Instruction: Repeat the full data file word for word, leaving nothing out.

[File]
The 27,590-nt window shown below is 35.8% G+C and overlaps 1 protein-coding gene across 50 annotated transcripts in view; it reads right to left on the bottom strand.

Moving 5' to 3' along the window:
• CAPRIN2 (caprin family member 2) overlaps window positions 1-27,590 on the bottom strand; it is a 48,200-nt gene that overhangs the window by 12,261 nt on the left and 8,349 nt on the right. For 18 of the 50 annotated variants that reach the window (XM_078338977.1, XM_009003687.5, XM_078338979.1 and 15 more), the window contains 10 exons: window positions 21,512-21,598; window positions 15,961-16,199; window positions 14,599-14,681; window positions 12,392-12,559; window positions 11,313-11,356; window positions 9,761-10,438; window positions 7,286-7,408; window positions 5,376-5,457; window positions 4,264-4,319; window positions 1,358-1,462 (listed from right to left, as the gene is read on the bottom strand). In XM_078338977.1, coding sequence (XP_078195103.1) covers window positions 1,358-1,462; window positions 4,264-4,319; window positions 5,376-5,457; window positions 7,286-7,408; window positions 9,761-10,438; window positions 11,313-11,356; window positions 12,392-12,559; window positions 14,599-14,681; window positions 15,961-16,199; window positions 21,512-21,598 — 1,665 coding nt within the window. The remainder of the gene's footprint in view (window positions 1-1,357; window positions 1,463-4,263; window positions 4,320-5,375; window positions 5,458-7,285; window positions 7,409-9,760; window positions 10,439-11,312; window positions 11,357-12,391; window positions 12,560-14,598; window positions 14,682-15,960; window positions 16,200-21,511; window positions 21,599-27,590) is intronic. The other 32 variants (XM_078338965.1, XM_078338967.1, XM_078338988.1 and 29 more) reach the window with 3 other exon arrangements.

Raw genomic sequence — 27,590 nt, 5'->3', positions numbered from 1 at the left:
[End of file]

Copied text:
The 27,590-nt window shown below is 35.8% G+C and overlaps 1 protein-coding gene across 50 annotated transcripts in view; it reads right to left on the bottom strand.

Moving 5' to 3' along the window:
• CAPRIN2 (caprin family member 2) overlaps window positions 1-27,590 on the bottom strand; it is a 48,200-nt gene that overhangs the window by 12,261 nt on the left and 8,349 nt on the right. For 18 of the 50 annotated variants that reach the window (XM_078338977.1, XM_009003687.5, XM_078338979.1 and 15 more), the window contains 10 exons: window positions 21,512-21,598; window positions 15,961-16,199; window positions 14,599-14,681; window positions 12,392-12,559; window positions 11,313-11,356; window positions 9,761-10,438; window positions 7,286-7,408; window positions 5,376-5,457; window positions 4,264-4,319; window positions 1,358-1,462 (listed from right to left, as the gene is read on the bottom strand). In XM_078338977.1, coding sequence (XP_078195103.1) covers window positions 1,358-1,462; window positions 4,264-4,319; window positions 5,376-5,457; window positions 7,286-7,408; window positions 9,761-10,438; window positions 11,313-11,356; window positions 12,392-12,559; window positions 14,599-14,681; window positions 15,961-16,199; window positions 21,512-21,598 — 1,665 coding nt within the window. The remainder of the gene's footprint in view (window positions 1-1,357; window positions 1,463-4,263; window positions 4,320-5,375; window positions 5,458-7,285; window positions 7,409-9,760; window positions 10,439-11,312; window positions 11,357-12,391; window positions 12,560-14,598; window positions 14,682-15,960; window positions 16,200-21,511; window positions 21,599-27,590) is intronic. The other 32 variants (XM_078338965.1, XM_078338967.1, XM_078338988.1 and 29 more) reach the window with 3 other exon arrangements.

Raw genomic sequence — 27,590 nt, 5'->3', positions numbered from 1 at the left: